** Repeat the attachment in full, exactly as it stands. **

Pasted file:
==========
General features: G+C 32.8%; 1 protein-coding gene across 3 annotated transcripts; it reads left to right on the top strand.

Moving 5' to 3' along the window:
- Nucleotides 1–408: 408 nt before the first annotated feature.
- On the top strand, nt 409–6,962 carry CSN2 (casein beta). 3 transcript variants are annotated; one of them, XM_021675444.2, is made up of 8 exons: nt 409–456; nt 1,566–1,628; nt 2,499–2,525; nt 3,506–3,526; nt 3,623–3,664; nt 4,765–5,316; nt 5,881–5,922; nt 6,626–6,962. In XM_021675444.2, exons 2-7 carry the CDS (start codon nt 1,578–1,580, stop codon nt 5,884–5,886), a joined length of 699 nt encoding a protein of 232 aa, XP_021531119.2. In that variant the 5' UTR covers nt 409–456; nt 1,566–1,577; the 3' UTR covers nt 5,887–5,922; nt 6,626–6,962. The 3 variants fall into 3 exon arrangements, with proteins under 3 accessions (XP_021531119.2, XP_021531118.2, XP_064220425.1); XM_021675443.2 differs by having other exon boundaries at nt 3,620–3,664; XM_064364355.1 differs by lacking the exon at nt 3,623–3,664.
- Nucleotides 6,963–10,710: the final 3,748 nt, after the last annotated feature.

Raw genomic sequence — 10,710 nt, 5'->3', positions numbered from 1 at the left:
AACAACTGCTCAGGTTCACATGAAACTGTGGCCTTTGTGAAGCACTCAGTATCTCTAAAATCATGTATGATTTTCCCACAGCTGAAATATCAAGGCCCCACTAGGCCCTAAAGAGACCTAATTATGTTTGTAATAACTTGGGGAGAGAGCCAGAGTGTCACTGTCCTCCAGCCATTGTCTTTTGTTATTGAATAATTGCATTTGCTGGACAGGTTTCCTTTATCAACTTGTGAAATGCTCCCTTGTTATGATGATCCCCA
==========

General features: G+C 32.8%; 1 protein-coding gene across 3 annotated transcripts; it reads left to right on the top strand.

Moving 5' to 3' along the window:
- Nucleotides 1–408: 408 nt before the first annotated feature.
- On the top strand, nt 409–6,962 carry CSN2 (casein beta). 3 transcript variants are annotated; one of them, XM_021675444.2, is made up of 8 exons: nt 409–456; nt 1,566–1,628; nt 2,499–2,525; nt 3,506–3,526; nt 3,623–3,664; nt 4,765–5,316; nt 5,881–5,922; nt 6,626–6,962. In XM_021675444.2, exons 2-7 carry the CDS (start codon nt 1,578–1,580, stop codon nt 5,884–5,886), a joined length of 699 nt encoding a protein of 232 aa, XP_021531119.2. In that variant the 5' UTR covers nt 409–456; nt 1,566–1,577; the 3' UTR covers nt 5,887–5,922; nt 6,626–6,962. The 3 variants fall into 3 exon arrangements, with proteins under 3 accessions (XP_021531119.2, XP_021531118.2, XP_064220425.1); XM_021675443.2 differs by having other exon boundaries at nt 3,620–3,664; XM_064364355.1 differs by lacking the exon at nt 3,623–3,664.
- Nucleotides 6,963–10,710: the final 3,748 nt, after the last annotated feature.

Raw genomic sequence — 10,710 nt, 5'->3', positions numbered from 1 at the left:
AACAACTGCTCAGGTTCACATGAAACTGTGGCCTTTGTGAAGCACTCAGTATCTCTAAAATCATGTATGATTTTCCCACAGCTGAAATATCAAGGCCCCACTAGGCCCTAAAGAGACCTAATTATGTTTGTAATAACTTGGGGAGAGAGCCAGAGTGTCACTGTCCTCCAGCCATTGTCTTTTGTTATTGAATAATTGCATTTGCTGGACAGGTTTCCTTTATCAACTTGTGAAATGCTCCCTTGTTATGATGATCCCCA